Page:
Life is Like a Game
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I am a middle generation Lithuanian artist. The generation that is the first one to be able to freely engage in creative work after long years of occupation and censorship. As an artist, I appreciate this very much. My worldview was formed during the years of the turning point, during the change of the system. When I think of myself in that period, I can't help but wonder how much idealism and belief in something good and bright there was at that time. I guess that's what brought naivety, romanticism, light, the search for pure colour into my paintings. I would describe myself as a representative of Romantic Surrealism. In my works I do not try to shock or frighten the viewer, but I try to transport the viewer to another reality, to create a dialogue with the viewers by artistic means.
My work is realistic, but I don't like to portray nature and things as they are. I transform them, I create a unique, artistic world where animals, nature and objects interact. The animals in my paintings are characters through which I communicate with the viewer. Usually the animal characters are looking at you, they want to say something, they speak with their eyes. Nature is also indirectly represented in my works, but transformed, adapted to a specific artistic idea. A transformed character, a recreated nature motif creates a surreal image, a surreal world. It's like an escape from reality by realistic means. It's like creating a dream when you're not sleeping.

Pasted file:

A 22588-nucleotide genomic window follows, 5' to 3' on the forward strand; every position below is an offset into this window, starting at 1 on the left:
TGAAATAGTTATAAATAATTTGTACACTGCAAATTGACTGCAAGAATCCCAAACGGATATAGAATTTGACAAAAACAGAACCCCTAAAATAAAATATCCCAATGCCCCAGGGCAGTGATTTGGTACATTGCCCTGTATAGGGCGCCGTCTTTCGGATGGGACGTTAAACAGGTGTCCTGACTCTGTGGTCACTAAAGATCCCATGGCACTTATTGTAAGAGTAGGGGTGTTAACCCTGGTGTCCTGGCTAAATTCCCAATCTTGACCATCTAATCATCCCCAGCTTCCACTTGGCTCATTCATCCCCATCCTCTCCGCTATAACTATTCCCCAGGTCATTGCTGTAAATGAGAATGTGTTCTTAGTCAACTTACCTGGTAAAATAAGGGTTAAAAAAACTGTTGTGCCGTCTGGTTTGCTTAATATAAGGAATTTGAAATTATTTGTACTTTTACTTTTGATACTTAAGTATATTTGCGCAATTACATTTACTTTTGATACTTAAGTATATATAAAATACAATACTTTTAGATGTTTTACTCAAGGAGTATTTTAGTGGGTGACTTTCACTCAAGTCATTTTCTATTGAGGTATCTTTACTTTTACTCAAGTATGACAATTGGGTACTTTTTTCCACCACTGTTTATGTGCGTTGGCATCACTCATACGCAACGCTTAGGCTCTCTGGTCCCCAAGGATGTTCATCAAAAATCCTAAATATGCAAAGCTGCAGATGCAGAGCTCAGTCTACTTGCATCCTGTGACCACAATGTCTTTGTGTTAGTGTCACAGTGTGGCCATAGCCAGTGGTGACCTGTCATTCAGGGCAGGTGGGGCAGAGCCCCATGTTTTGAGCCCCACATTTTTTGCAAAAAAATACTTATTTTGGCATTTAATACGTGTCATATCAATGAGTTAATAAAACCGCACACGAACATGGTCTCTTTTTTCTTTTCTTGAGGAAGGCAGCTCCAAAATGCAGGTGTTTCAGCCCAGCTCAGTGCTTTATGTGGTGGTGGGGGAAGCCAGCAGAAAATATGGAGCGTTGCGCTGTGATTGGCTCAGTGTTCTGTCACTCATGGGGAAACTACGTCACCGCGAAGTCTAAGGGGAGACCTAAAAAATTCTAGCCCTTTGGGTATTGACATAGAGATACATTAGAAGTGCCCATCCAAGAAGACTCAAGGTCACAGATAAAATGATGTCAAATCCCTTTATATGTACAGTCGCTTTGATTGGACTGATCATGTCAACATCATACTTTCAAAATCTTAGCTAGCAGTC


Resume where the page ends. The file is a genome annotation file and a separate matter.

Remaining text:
The start of my working day is banally uninteresting. I just get up in the morning, have a coffee and go to the workshop, as I say, go to work. I never wait for some inspiration to take me to the easel. It's the other way around, at first I just stand in front of a blank canvas or a painting that I've started, and that's what gets me going, the desire to do something, to create something, and that's probably when the inspiration comes. I really like to paint to music. The music has to be calm, not loud, so that it doesn't interfere with the concentration on the painting. My studio is also full of papers that are thrown on the ground or lying neatly in a corner. It's an archive of ideas, which is very important so that you don't forget the idea that has popped into your head.
I often start a new painting without a title. It's just a visual idea. In the course of the work, I get to know the character that I am portraying. When I paint I often invent stories related to the painting, in other words I create not only an image on the canvas but also a small story. Often these stories are ironic or humorous.
Lithuanian Artists’ Association Member
This artist was acknowledged by the Ministry of Culture of the Republic of Lithuania